Get RecipeWest Lake Soup
In the days right after New Year's, I cooked a lot of West Lake Soup. My mother's kitchen was low on provisions after days of feasting. Gosh, it was a nice visit back home. I ate a lot pork bone soup and rice cakes. And, prawn chips every day, fried by my sainted mother. I never make them for myself. I save them for when I am home, and I can sit on the countertops and watch them puff in the hot oil. They still seem like magic to me every time. They still taste sublime.
After the holidays, what was left in the fridge was a little meat, a few eggs, some cilantro. That's all you need for this soup, which is hearty yet not heavy, and fragrant from the cupfuls of cilantro you add to the pot.
If you do not care for cilantro or you are one of those unfortunate people who perceive it as soap, well, you could substitute scallions, or watercress, or spinach. But I can't separate in my mind the appeal of West Lake Soup from its typically heavy dose of cilantro. It spreads, in pointellist fashion, into a broth thickened with cornstarch. Because of the cornstarch, the effect is as though the cilantro and meat and eggs are suspended, or floating, in nothingness. It is actually kind of beautiful, if you look deeply into the bowl.
The other day I made up yet another batch for breakfast, and sort of felt like I was eating oatmeal in Chinese soup form. It was so thick and soothing and hot. (Also, it only takes about fifteen minutes to make, less time that it'd take to cook steel-cut oatmeal.)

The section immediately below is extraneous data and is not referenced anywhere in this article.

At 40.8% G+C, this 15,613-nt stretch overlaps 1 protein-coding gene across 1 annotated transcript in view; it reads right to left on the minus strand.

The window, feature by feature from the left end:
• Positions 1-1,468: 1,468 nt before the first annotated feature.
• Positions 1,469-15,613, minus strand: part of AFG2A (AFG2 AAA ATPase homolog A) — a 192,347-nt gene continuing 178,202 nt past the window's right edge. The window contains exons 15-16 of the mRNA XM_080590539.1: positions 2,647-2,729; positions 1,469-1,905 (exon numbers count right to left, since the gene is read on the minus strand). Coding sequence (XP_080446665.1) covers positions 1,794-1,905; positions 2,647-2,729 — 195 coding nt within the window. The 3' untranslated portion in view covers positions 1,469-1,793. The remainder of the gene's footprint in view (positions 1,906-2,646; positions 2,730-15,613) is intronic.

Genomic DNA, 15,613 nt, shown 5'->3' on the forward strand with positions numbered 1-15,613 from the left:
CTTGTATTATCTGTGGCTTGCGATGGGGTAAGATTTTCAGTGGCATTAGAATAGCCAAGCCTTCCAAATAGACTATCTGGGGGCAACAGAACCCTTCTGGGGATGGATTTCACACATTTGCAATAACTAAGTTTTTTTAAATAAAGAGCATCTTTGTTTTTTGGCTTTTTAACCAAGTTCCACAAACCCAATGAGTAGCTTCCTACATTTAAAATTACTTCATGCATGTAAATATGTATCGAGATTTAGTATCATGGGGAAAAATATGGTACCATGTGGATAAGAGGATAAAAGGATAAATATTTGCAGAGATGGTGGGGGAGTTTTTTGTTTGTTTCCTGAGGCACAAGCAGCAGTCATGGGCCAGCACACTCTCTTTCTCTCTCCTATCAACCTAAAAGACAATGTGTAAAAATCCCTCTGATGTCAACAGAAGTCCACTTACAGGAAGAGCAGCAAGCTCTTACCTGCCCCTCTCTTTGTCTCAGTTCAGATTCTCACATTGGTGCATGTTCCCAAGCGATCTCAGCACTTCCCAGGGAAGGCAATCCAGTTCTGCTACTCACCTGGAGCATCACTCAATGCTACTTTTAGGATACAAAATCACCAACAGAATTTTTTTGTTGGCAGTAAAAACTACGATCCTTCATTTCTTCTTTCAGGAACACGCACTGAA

As it turns out, I have some pretty strong opinions about how the meat and eggs should be added. I like either ground pork or finely minced beef, but not ground beef. Why is this? I think it's because I don't want the soup to be too rich or meaty, and ground beef has a special heaviness to it. A lot of West Lake soup recipes call for ground meat of any kind, but not for me, no siree. Ground beef makes West Lake soup taste like a burger patty accidentally fell into the pot.
Whereas, ground pork is neutral enough such that you don't mind if it diffuses into the soup. And minced beef, while meaty, is self-contained. (For the same reason, ground chicken, I suppose, would suffice, though it would not be as fatty as ground pork. Fish fillets make an interesting variation as well.)
As for eggs, I want only the egg whites for their subtler flavor. Egg yolks enrich the broth, thus muddying up the brightness of the cilantro.
Oh yes, nothing shall come between me and my precious cilantro. Nothing!
About the author: Born in Shanghai and raised in New Mexico, Chichi Wang currently resides in Manhattan, where she divides her time between writing, cooking, and tracking down the best noodles in the city.